- Rep. Mike Rogers wants to get to the bottom of the accusations against CIA
- If Sen. Dianne Feinstein made the accusation, there may be something there, he says
- He wants to make sure that no laws were broken
If the CIA did, in fact, secretly remove classified documents from Senate computers during an oversight probe, there will be consequences, the chairman of the House Intelligence committee told CNN Wednesday.
"We're going to have to unwind this, find out what the truth is," Republican Mike Rogers of Michigan told CNN's Chris Cuomo on "New Day." "If someone broke the law, they're going to have to pay the penalty."
Rogers' comments followed Tuesday's accusation by Sen. Dianne Feinstein, the chairman of the Senate Intelligence Committee, that the CIA removed some documents from her staff's computers in the middle of an oversight investigation.
Feinstein said the CIA searched Senate computers last year because they believed the panel's investigators might have gained access to materials on an internal review they were not authorized to see. The committee launched a full-blown investigation after learning in an initial review that the CIA had "withheld and destroyed information about its detention and interrogation program."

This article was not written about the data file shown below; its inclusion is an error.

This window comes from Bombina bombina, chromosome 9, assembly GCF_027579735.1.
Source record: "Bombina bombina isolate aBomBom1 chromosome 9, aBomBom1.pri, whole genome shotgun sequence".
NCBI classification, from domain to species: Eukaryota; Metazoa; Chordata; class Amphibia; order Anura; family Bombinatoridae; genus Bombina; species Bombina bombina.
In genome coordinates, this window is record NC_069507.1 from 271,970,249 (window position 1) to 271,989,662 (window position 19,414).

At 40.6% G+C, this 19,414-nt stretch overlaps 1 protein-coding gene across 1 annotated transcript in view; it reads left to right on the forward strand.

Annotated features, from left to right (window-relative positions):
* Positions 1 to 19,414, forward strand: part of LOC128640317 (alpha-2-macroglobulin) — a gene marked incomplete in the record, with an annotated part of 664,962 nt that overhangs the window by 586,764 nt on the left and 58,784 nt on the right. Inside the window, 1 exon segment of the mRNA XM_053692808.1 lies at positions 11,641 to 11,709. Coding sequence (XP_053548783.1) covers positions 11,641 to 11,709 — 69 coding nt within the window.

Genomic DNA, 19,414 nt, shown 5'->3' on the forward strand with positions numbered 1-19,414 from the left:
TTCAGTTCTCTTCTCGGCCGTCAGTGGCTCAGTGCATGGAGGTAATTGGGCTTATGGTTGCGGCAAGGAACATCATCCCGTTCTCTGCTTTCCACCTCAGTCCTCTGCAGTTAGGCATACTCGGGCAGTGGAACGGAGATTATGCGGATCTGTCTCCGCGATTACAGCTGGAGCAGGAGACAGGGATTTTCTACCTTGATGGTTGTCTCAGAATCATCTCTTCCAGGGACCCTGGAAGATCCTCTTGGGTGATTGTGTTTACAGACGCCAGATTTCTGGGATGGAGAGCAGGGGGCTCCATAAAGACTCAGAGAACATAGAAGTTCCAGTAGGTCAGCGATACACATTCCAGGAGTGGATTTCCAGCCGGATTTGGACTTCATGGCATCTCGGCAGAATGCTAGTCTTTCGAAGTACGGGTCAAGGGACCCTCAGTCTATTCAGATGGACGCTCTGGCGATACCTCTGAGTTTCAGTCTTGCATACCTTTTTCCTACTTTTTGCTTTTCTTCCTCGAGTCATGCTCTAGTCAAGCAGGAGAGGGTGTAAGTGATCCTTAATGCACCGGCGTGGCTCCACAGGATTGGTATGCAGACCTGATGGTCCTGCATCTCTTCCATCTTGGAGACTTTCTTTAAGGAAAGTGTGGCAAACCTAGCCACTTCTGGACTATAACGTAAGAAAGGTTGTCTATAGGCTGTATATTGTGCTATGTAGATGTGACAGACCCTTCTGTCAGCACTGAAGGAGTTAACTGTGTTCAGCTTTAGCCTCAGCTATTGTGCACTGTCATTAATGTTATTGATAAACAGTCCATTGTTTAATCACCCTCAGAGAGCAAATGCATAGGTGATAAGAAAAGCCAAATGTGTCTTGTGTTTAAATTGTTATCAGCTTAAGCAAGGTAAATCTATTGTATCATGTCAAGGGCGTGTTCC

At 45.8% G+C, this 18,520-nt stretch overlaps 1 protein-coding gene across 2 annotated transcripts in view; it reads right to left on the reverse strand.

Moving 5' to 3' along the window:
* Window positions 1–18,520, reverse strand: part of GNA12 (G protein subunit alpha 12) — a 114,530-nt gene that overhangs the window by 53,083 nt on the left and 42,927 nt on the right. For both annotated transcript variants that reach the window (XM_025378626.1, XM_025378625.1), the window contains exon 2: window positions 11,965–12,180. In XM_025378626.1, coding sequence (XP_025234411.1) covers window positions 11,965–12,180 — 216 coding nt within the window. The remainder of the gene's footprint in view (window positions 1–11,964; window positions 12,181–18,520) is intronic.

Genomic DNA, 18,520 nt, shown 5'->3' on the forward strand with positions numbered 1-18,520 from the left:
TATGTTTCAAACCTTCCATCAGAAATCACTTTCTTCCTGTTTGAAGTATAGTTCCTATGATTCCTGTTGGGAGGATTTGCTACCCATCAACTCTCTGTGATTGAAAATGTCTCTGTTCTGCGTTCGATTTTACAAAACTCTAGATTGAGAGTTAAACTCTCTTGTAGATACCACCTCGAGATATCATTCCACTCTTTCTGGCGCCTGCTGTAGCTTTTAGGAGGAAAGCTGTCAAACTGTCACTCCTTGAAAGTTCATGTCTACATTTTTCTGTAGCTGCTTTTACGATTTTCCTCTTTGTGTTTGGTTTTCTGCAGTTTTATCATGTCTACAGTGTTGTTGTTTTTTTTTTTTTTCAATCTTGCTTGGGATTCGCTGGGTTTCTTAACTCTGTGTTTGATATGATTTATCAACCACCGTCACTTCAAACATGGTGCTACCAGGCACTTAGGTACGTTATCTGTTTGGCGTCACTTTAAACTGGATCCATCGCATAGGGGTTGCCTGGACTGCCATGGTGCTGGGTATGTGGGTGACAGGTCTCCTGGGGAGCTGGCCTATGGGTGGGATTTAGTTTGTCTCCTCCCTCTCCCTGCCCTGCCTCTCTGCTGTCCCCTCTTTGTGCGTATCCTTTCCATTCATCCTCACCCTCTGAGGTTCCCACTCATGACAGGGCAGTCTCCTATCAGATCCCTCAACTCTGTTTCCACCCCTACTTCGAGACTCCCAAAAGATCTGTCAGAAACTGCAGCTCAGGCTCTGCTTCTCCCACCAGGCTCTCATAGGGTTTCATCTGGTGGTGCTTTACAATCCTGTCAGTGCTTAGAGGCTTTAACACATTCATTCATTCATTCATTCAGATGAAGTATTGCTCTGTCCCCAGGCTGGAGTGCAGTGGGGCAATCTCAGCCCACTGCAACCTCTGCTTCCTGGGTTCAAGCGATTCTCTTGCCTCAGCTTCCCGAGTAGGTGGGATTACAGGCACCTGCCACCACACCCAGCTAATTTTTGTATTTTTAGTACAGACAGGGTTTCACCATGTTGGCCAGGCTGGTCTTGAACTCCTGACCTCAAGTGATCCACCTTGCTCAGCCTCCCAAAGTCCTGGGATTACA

Her concern is that the search may have violated federal law regarding domestic spying as well as congressional oversight responsibilities under the Constitution.
Just the fact that Feinstein would publicly make the accusation indicates there is something to it, Rogers said.
"It's troubling to see this, but I do have immense respect for Sen. Feinstein," Rogers said. "If she's going down to the floor, she clearly believes that something untoward happened."
CIA Director John Brennan, speaking to the Council on Foreign Relations Tuesday, denied the accusations, saying "nothing could be further from the truth."
Rogers expressed concern about the situation, but declined to speculate.
On one hand, he said, there is a need to get to the bottom of the accusations so that it doesn't prevent the CIA from doing its work. On the other hand, if laws were broken, it would destroy the legislative-CIA relationship, he said.
The Inspector General has referred to the issue to the Department of Justice, he said.
The Justice Department is looking at whether to launch an investigation involving the committee's review of millions of documents at a Virginia facility and counterclaims by the CIA about Intelligence Committee staffers gaining access to things they shouldn't have seen.
There is plenty of oversight cooperation between the CIA and Congress, Rogers said, and these accusations should not taint the entire agency.